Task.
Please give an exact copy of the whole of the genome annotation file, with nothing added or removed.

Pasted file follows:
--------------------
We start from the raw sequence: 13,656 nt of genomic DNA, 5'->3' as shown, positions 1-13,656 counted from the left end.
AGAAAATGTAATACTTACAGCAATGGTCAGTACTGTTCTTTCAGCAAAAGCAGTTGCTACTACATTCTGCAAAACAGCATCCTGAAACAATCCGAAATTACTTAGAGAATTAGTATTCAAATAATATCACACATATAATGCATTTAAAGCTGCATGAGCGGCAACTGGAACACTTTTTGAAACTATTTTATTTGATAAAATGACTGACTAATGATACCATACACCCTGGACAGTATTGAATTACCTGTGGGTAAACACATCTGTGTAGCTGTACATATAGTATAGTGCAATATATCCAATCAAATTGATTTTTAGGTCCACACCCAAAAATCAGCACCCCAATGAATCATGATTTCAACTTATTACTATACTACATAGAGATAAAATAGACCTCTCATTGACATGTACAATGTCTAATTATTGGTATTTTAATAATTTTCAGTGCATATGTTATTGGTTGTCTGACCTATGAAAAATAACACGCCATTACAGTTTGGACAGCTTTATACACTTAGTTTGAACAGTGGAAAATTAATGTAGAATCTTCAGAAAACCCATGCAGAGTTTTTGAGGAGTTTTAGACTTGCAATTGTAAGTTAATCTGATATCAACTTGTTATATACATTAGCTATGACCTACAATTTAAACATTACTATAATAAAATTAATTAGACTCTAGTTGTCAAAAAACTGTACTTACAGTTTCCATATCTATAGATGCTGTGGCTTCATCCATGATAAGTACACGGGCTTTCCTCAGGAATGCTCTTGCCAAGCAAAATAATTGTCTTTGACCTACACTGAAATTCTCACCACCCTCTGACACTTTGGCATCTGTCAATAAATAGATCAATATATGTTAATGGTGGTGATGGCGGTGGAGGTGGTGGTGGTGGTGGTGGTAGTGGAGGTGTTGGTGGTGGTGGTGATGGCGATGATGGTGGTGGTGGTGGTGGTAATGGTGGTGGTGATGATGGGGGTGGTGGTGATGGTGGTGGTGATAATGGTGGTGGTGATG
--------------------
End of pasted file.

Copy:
We start from the raw sequence: 13,656 nt of genomic DNA, 5'->3' as shown, positions 1-13,656 counted from the left end.
AGAAAATGTAATACTTACAGCAATGGTCAGTACTGTTCTTTCAGCAAAAGCAGTTGCTACTACATTCTGCAAAACAGCATCCTGAAACAATCCGAAATTACTTAGAGAATTAGTATTCAAATAATATCACACATATAATGCATTTAAAGCTGCATGAGCGGCAACTGGAACACTTTTTGAAACTATTTTATTTGATAAAATGACTGACTAATGATACCATACACCCTGGACAGTATTGAATTACCTGTGGGTAAACACATCTGTGTAGCTGTACATATAGTATAGTGCAATATATCCAATCAAATTGATTTTTAGGTCCACACCCAAAAATCAGCACCCCAATGAATCATGATTTCAACTTATTACTATACTACATAGAGATAAAATAGACCTCTCATTGACATGTACAATGTCTAATTATTGGTATTTTAATAATTTTCAGTGCATATGTTATTGGTTGTCTGACCTATGAAAAATAACACGCCATTACAGTTTGGACAGCTTTATACACTTAGTTTGAACAGTGGAAAATTAATGTAGAATCTTCAGAAAACCCATGCAGAGTTTTTGAGGAGTTTTAGACTTGCAATTGTAAGTTAATCTGATATCAACTTGTTATATACATTAGCTATGACCTACAATTTAAACATTACTATAATAAAATTAATTAGACTCTAGTTGTCAAAAAACTGTACTTACAGTTTCCATATCTATAGATGCTGTGGCTTCATCCATGATAAGTACACGGGCTTTCCTCAGGAATGCTCTTGCCAAGCAAAATAATTGTCTTTGACCTACACTGAAATTCTCACCACCCTCTGACACTTTGGCATCTGTCAATAAATAGATCAATATATGTTAATGGTGGTGATGGCGGTGGAGGTGGTGGTGGTGGTGGTGGTAGTGGAGGTGTTGGTGGTGGTGGTGATGGCGATGATGGTGGTGGTGGTGGTGGTAATGGTGGTGGTGATGATGGGGGTGGTGGTGATGGTGGTGGTGATAATGGTGGTGGTGATG